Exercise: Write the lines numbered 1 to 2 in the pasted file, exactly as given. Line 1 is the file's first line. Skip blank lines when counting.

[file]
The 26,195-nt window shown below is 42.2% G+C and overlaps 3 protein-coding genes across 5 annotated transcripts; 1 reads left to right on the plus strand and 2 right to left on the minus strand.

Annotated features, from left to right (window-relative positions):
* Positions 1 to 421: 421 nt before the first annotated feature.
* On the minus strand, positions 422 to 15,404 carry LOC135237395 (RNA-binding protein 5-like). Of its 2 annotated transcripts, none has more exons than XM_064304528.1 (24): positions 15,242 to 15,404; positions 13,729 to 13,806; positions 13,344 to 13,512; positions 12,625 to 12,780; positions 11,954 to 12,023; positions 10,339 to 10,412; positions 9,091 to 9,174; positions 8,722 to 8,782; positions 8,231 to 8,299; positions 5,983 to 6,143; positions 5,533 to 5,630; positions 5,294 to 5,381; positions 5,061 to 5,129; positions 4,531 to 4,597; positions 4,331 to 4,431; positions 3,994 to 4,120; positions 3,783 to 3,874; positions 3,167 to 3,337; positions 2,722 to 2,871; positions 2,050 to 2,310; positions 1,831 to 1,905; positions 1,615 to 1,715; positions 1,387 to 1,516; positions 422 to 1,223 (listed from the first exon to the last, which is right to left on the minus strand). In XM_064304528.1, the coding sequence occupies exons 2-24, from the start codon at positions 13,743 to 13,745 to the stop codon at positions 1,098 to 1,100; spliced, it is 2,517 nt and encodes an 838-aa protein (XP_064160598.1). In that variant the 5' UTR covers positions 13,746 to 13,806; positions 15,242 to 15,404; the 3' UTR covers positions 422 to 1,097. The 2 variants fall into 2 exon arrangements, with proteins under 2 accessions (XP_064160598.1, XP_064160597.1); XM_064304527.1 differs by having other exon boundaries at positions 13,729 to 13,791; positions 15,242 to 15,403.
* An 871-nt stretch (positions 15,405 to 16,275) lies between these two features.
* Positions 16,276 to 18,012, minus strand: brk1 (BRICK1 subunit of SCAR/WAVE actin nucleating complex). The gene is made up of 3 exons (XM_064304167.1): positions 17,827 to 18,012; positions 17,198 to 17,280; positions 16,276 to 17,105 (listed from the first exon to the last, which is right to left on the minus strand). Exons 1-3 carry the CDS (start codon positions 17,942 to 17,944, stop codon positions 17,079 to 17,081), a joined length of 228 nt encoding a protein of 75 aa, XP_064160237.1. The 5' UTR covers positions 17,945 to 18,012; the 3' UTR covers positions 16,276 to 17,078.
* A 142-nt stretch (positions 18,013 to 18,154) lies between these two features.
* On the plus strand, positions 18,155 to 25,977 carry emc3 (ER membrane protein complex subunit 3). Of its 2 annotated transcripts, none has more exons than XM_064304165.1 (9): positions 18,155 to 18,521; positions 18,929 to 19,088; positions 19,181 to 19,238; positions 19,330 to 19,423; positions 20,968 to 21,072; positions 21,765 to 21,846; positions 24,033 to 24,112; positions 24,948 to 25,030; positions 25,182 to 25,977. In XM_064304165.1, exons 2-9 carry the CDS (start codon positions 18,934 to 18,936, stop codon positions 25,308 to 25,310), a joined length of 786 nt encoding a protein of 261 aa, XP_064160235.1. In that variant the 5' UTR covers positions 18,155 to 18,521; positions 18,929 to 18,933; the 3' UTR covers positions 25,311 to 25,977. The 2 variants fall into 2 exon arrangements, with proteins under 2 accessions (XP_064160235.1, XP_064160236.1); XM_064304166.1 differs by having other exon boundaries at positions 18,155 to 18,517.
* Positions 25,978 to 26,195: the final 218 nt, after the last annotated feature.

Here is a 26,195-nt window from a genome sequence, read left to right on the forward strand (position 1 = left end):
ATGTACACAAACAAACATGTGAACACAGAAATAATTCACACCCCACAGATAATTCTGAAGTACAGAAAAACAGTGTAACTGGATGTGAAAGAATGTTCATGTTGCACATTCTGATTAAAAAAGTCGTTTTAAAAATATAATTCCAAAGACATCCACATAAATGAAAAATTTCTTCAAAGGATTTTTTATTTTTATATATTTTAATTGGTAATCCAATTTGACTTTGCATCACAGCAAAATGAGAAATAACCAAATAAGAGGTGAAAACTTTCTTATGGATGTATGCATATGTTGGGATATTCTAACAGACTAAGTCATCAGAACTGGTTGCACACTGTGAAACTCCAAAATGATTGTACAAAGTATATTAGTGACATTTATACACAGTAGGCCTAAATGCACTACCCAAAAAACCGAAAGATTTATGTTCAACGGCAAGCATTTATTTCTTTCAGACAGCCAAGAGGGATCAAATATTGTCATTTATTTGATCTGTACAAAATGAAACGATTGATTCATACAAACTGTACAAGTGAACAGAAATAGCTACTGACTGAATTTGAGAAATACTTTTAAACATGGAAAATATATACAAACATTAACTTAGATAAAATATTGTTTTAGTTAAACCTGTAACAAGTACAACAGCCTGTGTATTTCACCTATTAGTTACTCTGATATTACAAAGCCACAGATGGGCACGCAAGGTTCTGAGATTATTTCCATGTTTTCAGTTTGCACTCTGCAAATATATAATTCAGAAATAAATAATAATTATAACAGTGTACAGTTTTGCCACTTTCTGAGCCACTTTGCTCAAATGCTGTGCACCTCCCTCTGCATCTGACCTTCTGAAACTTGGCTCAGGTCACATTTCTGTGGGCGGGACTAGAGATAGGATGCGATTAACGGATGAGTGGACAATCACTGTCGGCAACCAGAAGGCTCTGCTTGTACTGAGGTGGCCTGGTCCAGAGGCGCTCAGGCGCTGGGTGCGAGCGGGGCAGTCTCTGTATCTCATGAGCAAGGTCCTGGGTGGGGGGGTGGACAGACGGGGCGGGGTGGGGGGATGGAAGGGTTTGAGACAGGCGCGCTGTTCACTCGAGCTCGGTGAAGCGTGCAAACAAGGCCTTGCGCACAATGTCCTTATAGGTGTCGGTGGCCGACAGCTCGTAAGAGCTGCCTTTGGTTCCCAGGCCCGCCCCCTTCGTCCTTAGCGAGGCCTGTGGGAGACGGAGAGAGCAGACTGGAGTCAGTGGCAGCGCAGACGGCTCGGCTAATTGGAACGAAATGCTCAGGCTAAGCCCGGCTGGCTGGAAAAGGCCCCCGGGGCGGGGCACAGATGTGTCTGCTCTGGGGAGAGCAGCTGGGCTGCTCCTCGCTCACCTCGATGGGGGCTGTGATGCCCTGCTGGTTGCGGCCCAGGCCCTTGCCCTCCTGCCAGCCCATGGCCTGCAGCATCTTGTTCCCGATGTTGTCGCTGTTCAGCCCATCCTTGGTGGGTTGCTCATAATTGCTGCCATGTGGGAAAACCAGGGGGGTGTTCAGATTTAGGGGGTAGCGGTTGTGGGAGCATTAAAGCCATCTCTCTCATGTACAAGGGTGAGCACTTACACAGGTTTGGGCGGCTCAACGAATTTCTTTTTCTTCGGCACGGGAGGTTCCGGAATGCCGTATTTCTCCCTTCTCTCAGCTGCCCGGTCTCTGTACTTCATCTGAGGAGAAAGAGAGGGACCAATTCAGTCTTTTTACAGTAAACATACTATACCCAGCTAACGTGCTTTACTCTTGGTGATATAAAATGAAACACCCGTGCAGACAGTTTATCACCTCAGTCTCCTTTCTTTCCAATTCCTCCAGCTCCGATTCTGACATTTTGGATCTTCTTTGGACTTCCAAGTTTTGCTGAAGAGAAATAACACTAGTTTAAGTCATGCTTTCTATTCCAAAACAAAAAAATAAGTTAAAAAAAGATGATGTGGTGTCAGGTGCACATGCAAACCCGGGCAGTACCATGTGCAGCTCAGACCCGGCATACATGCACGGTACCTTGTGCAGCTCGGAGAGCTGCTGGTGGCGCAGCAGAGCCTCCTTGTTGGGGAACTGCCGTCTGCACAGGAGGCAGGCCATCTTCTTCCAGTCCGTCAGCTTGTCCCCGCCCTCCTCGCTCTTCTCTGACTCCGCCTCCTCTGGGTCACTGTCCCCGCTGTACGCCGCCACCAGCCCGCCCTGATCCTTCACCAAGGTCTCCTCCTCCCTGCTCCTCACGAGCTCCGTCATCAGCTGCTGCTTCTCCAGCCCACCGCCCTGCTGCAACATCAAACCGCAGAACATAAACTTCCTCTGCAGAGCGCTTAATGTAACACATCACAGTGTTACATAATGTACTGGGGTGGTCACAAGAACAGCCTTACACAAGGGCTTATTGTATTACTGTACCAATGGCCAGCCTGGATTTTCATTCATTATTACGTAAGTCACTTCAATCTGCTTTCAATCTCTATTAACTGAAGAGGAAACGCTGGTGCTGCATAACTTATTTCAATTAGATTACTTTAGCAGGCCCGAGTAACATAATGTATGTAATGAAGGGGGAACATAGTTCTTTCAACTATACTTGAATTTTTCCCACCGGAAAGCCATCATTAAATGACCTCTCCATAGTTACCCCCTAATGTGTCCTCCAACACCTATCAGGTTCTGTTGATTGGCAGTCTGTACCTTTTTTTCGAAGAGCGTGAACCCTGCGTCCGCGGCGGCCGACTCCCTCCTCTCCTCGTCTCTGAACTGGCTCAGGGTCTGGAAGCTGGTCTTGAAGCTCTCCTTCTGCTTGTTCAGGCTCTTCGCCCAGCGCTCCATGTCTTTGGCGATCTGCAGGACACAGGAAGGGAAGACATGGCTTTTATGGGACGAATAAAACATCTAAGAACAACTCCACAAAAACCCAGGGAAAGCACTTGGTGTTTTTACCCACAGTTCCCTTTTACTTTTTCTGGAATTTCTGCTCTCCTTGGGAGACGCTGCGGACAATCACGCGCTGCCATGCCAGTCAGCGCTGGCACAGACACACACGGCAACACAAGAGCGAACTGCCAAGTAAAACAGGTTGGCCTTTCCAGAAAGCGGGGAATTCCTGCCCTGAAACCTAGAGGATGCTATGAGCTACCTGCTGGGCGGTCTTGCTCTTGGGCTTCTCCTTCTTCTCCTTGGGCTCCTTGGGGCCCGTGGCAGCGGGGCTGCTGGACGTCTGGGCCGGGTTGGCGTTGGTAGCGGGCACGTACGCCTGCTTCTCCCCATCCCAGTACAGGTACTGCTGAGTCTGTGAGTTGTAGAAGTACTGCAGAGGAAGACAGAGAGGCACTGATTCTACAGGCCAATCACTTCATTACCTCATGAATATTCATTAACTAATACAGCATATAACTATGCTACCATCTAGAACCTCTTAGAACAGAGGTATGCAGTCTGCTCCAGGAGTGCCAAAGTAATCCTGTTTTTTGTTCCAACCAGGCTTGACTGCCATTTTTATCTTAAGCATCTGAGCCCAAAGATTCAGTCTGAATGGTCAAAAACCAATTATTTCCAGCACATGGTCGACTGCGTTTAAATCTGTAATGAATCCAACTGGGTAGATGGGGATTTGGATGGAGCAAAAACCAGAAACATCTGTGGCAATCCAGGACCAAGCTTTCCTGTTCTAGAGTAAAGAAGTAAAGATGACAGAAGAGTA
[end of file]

The 26,195-nt window shown below is 42.2% G+C and overlaps 3 protein-coding genes across 5 annotated transcripts; 1 reads left to right on the plus strand and 2 right to left on the minus strand.

Annotated features, from left to right (window-relative positions):